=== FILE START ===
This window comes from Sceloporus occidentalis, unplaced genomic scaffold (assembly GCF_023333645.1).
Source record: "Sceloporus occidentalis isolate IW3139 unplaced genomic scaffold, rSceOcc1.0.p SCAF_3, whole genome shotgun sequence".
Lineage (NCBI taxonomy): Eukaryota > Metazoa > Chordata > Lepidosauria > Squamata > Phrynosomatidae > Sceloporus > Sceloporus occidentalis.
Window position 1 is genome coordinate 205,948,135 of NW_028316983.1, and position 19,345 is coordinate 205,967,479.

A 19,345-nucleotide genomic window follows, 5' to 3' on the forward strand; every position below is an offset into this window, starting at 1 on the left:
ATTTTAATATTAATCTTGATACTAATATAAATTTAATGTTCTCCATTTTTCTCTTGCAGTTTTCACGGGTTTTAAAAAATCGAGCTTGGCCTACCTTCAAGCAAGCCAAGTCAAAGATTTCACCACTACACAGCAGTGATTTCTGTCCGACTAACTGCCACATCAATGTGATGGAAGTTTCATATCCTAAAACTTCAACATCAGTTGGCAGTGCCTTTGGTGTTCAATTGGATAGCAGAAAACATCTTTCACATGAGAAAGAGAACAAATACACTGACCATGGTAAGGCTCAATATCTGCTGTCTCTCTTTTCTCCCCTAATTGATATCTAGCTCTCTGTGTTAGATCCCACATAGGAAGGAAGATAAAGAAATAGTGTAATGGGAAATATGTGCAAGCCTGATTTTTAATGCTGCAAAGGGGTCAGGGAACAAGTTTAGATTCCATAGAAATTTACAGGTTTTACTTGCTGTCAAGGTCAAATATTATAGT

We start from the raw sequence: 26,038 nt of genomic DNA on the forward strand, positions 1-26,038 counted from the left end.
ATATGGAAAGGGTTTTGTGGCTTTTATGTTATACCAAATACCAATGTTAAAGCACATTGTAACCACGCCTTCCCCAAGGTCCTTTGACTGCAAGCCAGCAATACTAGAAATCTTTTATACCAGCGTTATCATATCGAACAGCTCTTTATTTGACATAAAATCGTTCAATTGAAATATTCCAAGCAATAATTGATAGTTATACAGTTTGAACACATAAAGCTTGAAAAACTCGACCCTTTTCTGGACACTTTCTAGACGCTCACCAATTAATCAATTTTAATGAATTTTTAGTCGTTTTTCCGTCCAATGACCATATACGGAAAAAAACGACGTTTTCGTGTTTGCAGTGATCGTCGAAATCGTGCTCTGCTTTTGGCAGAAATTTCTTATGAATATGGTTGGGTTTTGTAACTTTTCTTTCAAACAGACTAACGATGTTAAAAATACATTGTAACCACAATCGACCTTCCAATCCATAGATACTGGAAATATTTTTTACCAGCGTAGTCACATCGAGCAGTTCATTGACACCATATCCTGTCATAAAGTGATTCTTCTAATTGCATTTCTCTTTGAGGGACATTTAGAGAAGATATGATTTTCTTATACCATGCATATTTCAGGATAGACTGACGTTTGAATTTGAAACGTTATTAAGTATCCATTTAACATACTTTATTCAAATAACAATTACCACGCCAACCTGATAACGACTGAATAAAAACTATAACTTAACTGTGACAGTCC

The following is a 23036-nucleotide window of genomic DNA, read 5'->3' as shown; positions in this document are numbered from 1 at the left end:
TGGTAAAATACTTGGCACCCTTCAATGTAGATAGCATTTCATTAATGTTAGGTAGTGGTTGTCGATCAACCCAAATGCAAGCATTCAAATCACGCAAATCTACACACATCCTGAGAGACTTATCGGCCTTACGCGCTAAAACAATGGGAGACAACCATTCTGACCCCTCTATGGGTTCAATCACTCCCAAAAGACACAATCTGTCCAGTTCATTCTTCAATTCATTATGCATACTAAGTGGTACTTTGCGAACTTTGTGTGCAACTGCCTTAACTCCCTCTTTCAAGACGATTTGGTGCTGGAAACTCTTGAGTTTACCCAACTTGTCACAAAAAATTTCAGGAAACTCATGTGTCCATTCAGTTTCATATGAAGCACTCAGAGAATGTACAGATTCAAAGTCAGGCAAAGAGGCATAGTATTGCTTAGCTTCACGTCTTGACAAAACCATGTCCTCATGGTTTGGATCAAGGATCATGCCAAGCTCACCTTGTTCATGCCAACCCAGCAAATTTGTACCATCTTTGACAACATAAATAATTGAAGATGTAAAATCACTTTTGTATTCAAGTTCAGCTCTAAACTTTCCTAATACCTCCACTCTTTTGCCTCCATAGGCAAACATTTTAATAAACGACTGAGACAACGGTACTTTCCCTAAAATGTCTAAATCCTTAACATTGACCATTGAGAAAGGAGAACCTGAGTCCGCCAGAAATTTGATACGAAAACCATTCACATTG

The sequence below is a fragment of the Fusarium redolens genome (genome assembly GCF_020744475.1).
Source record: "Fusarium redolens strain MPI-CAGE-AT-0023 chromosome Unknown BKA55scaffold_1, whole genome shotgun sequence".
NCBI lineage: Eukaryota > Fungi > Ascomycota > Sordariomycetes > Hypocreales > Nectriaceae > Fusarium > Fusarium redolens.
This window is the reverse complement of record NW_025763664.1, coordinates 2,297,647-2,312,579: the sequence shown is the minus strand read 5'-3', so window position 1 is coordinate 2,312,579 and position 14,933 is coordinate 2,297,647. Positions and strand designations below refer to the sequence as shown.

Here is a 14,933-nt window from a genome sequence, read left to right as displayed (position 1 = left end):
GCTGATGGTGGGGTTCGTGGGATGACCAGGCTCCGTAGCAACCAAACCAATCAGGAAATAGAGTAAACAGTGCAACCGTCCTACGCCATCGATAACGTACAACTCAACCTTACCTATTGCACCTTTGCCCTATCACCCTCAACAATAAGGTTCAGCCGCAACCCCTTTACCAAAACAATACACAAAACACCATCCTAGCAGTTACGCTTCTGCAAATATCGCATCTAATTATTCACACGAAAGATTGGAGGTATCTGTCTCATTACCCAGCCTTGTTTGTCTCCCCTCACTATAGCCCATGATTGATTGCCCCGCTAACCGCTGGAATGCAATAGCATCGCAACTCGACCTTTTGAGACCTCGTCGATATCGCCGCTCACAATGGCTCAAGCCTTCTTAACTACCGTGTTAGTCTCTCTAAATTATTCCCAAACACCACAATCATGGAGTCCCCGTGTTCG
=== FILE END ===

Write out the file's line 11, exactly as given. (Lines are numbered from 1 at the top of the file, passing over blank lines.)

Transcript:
The sequence below is a fragment of the Fusarium redolens genome (genome assembly GCF_020744475.1).